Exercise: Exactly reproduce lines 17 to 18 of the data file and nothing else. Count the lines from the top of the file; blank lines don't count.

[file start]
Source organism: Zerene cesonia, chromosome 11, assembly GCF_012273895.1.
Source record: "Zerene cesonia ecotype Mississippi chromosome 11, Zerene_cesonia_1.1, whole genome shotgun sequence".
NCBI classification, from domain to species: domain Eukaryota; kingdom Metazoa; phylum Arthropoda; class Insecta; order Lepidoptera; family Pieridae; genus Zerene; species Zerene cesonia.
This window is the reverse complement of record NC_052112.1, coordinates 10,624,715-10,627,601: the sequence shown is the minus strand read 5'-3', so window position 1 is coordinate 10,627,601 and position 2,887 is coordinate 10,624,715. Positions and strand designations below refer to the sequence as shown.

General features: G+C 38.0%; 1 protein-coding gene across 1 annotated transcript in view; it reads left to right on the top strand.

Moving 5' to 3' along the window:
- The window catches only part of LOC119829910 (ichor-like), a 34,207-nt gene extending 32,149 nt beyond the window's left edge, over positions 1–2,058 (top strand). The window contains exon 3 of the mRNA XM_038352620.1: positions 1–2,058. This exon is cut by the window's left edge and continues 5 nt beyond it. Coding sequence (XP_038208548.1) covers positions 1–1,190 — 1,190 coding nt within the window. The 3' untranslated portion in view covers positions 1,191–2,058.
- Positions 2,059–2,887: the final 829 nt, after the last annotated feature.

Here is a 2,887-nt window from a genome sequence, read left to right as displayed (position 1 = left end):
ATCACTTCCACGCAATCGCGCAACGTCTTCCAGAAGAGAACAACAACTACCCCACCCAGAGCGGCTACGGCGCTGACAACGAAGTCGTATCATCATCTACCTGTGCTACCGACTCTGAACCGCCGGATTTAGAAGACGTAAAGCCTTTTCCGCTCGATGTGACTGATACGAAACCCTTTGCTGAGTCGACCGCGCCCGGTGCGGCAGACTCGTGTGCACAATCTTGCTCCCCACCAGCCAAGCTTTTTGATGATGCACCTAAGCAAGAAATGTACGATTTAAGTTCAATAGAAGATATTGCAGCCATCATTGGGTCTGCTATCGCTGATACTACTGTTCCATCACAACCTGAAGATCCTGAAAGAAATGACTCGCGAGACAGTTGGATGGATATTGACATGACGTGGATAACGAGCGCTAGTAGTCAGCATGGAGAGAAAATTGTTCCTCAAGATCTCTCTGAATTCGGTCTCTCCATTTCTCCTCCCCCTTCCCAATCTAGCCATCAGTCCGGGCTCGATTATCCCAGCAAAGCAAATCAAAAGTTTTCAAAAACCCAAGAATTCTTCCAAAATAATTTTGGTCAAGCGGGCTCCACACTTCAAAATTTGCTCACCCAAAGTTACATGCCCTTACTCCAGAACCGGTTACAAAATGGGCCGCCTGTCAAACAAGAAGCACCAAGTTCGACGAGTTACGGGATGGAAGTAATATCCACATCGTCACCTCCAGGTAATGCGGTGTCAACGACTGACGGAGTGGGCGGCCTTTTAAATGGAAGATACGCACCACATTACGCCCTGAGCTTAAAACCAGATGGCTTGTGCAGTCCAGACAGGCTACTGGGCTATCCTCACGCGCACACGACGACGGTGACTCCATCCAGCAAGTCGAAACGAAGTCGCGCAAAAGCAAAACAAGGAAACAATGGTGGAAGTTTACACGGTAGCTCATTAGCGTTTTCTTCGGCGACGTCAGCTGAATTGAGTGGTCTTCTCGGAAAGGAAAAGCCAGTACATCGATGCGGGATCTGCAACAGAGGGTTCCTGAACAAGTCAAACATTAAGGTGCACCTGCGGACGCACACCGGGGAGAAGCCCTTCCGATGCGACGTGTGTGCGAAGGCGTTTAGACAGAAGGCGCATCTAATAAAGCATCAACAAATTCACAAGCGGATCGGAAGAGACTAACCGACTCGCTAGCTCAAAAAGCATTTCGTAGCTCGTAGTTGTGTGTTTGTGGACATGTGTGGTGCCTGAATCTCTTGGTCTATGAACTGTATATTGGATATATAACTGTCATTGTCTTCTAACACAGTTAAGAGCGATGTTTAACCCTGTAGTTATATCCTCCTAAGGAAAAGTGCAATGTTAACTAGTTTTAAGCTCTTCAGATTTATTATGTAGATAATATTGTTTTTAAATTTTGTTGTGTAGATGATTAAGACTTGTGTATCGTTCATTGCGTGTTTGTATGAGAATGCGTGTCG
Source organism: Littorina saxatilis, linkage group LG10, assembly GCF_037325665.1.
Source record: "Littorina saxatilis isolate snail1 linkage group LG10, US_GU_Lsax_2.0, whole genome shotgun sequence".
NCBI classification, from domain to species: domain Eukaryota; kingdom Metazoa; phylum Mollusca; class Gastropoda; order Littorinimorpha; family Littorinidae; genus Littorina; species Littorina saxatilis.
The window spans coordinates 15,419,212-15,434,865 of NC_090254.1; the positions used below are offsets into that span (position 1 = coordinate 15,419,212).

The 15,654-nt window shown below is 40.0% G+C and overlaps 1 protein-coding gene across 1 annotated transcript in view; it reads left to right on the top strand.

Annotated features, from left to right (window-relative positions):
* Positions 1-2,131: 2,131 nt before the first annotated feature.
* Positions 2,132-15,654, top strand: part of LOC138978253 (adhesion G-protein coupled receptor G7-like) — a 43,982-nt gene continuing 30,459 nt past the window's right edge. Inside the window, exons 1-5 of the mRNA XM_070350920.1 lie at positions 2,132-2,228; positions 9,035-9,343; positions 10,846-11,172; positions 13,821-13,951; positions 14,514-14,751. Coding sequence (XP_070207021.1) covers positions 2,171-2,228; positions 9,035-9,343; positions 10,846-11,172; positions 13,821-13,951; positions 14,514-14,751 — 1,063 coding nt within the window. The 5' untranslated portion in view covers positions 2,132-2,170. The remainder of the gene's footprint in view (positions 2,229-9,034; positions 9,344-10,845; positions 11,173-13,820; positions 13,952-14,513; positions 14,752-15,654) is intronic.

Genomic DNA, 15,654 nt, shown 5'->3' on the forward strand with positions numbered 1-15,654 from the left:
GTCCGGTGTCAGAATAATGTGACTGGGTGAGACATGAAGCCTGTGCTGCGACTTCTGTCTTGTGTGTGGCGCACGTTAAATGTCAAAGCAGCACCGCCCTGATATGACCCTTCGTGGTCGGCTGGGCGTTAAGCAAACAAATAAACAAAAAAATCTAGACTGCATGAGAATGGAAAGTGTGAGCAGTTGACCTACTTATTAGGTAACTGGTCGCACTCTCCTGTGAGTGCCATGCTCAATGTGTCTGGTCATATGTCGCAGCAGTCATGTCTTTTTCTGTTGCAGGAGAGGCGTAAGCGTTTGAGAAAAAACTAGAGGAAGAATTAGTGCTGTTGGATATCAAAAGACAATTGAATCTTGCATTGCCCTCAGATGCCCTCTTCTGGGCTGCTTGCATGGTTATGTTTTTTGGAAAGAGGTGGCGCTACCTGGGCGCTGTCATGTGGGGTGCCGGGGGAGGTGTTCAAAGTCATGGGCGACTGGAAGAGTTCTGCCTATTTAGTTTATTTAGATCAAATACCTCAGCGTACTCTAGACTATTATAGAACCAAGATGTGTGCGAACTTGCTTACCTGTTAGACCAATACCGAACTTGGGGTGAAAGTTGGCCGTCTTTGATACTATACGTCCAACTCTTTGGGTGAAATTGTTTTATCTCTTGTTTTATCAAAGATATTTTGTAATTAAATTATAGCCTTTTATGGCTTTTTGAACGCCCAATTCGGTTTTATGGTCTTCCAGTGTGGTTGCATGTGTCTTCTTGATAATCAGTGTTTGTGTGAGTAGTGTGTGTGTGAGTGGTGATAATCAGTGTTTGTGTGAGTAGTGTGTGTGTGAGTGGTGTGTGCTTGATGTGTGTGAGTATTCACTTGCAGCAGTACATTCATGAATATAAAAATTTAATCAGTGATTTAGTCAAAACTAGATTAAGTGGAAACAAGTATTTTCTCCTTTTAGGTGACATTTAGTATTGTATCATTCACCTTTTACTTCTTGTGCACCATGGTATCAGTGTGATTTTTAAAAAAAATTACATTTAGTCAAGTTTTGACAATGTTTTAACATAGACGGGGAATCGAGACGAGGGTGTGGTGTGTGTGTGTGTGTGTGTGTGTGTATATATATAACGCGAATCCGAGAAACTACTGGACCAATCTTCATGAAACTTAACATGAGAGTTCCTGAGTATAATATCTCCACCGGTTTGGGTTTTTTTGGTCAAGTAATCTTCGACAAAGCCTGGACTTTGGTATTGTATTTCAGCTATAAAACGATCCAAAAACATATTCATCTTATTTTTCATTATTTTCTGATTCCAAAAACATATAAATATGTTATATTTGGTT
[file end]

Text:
* Positions 1-2,131: 2,131 nt before the first annotated feature.
* Positions 2,132-15,654, top strand: part of LOC138978253 (adhesion G-protein coupled receptor G7-like) — a 43,982-nt gene continuing 30,459 nt past the window's right edge. Inside the window, exons 1-5 of the mRNA XM_070350920.1 lie at positions 2,132-2,228; positions 9,035-9,343; positions 10,846-11,172; positions 13,821-13,951; positions 14,514-14,751. Coding sequence (XP_070207021.1) covers positions 2,171-2,228; positions 9,035-9,343; positions 10,846-11,172; positions 13,821-13,951; positions 14,514-14,751 — 1,063 coding nt within the window. The 5' untranslated portion in view covers positions 2,132-2,170. The remainder of the gene's footprint in view (positions 2,229-9,034; positions 9,344-10,845; positions 11,173-13,820; positions 13,952-14,513; positions 14,752-15,654) is intronic.